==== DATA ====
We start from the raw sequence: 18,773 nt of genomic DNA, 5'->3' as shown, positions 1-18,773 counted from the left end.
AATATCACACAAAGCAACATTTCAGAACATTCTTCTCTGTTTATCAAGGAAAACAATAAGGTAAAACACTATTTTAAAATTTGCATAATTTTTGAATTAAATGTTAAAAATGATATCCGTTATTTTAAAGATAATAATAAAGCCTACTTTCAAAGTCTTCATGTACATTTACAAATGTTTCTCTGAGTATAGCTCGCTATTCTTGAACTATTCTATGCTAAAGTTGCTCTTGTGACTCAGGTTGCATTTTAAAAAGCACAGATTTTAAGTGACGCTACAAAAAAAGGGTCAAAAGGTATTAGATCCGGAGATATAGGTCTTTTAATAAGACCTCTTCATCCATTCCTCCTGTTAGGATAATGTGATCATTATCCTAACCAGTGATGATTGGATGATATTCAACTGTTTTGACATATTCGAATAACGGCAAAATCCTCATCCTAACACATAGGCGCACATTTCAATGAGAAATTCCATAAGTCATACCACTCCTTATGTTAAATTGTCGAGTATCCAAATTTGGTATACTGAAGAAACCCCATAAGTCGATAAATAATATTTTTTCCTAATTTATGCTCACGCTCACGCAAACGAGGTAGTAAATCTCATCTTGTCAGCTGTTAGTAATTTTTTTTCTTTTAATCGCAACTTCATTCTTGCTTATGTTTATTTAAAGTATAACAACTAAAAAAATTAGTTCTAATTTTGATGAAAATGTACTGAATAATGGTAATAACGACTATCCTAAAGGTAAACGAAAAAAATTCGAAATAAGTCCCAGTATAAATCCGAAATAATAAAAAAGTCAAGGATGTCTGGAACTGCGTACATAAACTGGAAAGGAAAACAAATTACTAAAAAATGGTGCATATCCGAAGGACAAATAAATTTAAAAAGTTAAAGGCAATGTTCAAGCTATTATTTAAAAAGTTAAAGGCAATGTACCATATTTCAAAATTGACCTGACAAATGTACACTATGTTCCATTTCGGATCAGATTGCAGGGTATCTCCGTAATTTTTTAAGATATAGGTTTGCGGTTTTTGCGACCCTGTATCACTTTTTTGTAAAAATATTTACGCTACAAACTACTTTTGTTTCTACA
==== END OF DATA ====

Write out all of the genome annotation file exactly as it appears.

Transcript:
We start from the raw sequence: 18,773 nt of genomic DNA, 5'->3' as shown, positions 1-18,773 counted from the left end.
AATATCACACAAAGCAACATTTCAGAACATTCTTCTCTGTTTATCAAGGAAAACAATAAGGTAAAACACTATTTTAAAATTTGCATAATTTTTGAATTAAATGTTAAAAATGATATCCGTTATTTTAAAGATAATAATAAAGCCTACTTTCAAAGTCTTCATGTACATTTACAAATGTTTCTCTGAGTATAGCTCGCTATTCTTGAACTATTCTATGCTAAAGTTGCTCTTGTGACTCAGGTTGCATTTTAAAAAGCACAGATTTTAAGTGACGCTACAAAAAAAGGGTCAAAAGGTATTAGATCCGGAGATATAGGTCTTTTAATAAGACCTCTTCATCCATTCCTCCTGTTAGGATAATGTGATCATTATCCTAACCAGTGATGATTGGATGATATTCAACTGTTTTGACATATTCGAATAACGGCAAAATCCTCATCCTAACACATAGGCGCACATTTCAATGAGAAATTCCATAAGTCATACCACTCCTTATGTTAAATTGTCGAGTATCCAAATTTGGTATACTGAAGAAACCCCATAAGTCGATAAATAATATTTTTTCCTAATTTATGCTCACGCTCACGCAAACGAGGTAGTAAATCTCATCTTGTCAGCTGTTAGTAATTTTTTTTCTTTTAATCGCAACTTCATTCTTGCTTATGTTTATTTAAAGTATAACAACTAAAAAAATTAGTTCTAATTTTGATGAAAATGTACTGAATAATGGTAATAACGACTATCCTAAAGGTAAACGAAAAAAATTCGAAATAAGTCCCAGTATAAATCCGAAATAATAAAAAAGTCAAGGATGTCTGGAACTGCGTACATAAACTGGAAAGGAAAACAAATTACTAAAAAATGGTGCATATCCGAAGGACAAATAAATTTAAAAAGTTAAAGGCAATGTTCAAGCTATTATTTAAAAAGTTAAAGGCAATGTACCATATTTCAAAATTGACCTGACAAATGTACACTATGTTCCATTTCGGATCAGATTGCAGGGTATCTCCGTAATTTTTTAAGATATAGGTTTGCGGTTTTTGCGACCCTGTATCACTTTTTTGTAAAAATATTTACGCTACAAACTACTTTTGTTTCTACA